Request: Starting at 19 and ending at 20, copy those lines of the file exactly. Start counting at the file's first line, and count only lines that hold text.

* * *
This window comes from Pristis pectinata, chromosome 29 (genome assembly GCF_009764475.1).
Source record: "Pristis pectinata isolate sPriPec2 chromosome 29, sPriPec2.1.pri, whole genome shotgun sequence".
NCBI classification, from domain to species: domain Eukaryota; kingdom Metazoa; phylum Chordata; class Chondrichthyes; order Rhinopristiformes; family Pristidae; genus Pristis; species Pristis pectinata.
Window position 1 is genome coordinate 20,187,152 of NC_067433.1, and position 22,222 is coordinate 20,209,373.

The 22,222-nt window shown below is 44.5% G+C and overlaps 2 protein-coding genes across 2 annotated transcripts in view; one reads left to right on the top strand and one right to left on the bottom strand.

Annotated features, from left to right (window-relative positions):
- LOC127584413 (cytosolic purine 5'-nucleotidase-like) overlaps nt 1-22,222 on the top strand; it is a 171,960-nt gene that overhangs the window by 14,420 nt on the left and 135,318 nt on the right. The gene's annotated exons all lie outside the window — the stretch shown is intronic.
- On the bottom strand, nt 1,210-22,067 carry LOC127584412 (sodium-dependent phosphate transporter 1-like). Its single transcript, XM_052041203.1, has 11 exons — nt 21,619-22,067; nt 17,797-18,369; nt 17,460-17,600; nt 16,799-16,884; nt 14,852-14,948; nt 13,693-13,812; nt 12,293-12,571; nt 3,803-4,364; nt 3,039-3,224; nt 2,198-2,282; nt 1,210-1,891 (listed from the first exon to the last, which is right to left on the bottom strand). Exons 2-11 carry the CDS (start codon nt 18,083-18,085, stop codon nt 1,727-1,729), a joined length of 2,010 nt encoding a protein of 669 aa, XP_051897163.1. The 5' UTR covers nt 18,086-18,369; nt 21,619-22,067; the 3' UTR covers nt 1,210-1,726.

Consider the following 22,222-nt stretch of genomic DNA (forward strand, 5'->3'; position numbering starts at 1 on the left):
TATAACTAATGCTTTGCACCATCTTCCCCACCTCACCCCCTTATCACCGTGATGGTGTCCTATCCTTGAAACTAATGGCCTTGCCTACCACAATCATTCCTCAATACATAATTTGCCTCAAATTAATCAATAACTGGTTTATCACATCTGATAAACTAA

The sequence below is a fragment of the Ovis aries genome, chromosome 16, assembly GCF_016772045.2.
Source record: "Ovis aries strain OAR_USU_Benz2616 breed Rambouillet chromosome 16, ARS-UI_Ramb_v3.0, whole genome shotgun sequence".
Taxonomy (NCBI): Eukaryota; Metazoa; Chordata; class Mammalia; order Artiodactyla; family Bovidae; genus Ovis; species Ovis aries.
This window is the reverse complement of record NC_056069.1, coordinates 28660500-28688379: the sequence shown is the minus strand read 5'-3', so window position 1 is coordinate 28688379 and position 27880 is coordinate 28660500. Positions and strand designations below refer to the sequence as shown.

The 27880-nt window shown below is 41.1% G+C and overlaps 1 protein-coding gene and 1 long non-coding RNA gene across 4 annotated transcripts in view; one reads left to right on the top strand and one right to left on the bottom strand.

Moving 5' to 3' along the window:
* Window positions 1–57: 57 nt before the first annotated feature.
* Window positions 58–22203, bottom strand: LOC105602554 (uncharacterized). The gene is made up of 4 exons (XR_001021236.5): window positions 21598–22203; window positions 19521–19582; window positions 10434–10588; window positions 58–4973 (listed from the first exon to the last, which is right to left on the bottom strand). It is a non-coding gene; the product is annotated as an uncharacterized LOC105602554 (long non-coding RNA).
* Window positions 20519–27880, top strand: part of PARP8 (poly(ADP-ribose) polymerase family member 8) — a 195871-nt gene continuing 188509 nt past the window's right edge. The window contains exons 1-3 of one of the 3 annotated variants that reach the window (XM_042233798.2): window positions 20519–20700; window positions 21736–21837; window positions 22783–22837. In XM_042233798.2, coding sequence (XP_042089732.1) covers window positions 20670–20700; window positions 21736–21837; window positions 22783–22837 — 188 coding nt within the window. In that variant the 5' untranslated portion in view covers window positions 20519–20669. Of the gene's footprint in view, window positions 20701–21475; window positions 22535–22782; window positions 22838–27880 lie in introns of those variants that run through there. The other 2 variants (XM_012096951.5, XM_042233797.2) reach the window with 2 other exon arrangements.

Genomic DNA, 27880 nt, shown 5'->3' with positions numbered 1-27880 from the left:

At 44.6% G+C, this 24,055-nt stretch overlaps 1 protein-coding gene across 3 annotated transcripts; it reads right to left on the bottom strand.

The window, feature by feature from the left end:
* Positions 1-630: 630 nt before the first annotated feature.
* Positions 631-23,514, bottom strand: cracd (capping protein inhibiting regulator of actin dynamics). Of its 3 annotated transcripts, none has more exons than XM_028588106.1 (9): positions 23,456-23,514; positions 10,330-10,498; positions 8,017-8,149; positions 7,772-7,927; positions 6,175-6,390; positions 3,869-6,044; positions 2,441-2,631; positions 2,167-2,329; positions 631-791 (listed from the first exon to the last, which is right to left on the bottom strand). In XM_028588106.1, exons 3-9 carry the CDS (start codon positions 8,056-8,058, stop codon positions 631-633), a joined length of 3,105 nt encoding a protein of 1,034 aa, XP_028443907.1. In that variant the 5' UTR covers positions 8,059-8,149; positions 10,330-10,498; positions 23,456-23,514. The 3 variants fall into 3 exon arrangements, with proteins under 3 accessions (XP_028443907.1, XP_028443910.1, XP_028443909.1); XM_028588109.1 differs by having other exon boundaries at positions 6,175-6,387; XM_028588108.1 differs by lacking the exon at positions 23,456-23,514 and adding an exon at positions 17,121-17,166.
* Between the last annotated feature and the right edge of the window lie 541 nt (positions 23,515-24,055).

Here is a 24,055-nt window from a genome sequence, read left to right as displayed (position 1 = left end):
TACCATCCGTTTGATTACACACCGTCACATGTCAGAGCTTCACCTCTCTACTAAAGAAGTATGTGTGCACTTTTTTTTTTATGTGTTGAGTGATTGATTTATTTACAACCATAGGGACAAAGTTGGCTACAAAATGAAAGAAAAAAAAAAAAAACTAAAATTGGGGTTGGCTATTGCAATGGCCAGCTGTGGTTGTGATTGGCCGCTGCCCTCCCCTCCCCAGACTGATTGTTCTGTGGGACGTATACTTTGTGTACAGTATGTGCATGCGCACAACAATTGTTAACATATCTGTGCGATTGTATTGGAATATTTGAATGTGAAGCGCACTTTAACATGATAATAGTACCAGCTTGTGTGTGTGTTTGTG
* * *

* Window positions 20519–27880, top strand: part of PARP8 (poly(ADP-ribose) polymerase family member 8) — a 195871-nt gene continuing 188509 nt past the window's right edge. The window contains exons 1-3 of one of the 3 annotated variants that reach the window (XM_042233798.2): window positions 20519–20700; window positions 21736–21837; window positions 22783–22837. In XM_042233798.2, coding sequence (XP_042089732.1) covers window positions 20670–20700; window positions 21736–21837; window positions 22783–22837 — 188 coding nt within the window. In that variant the 5' untranslated portion in view covers window positions 20519–20669. Of the gene's footprint in view, window positions 20701–21475; window positions 22535–22782; window positions 22838–27880 lie in introns of those variants that run through there. The other 2 variants (XM_012096951.5, XM_042233797.2) reach the window with 2 other exon arrangements.

Genomic DNA, 27880 nt, shown 5'->3' with positions numbered 1-27880 from the left: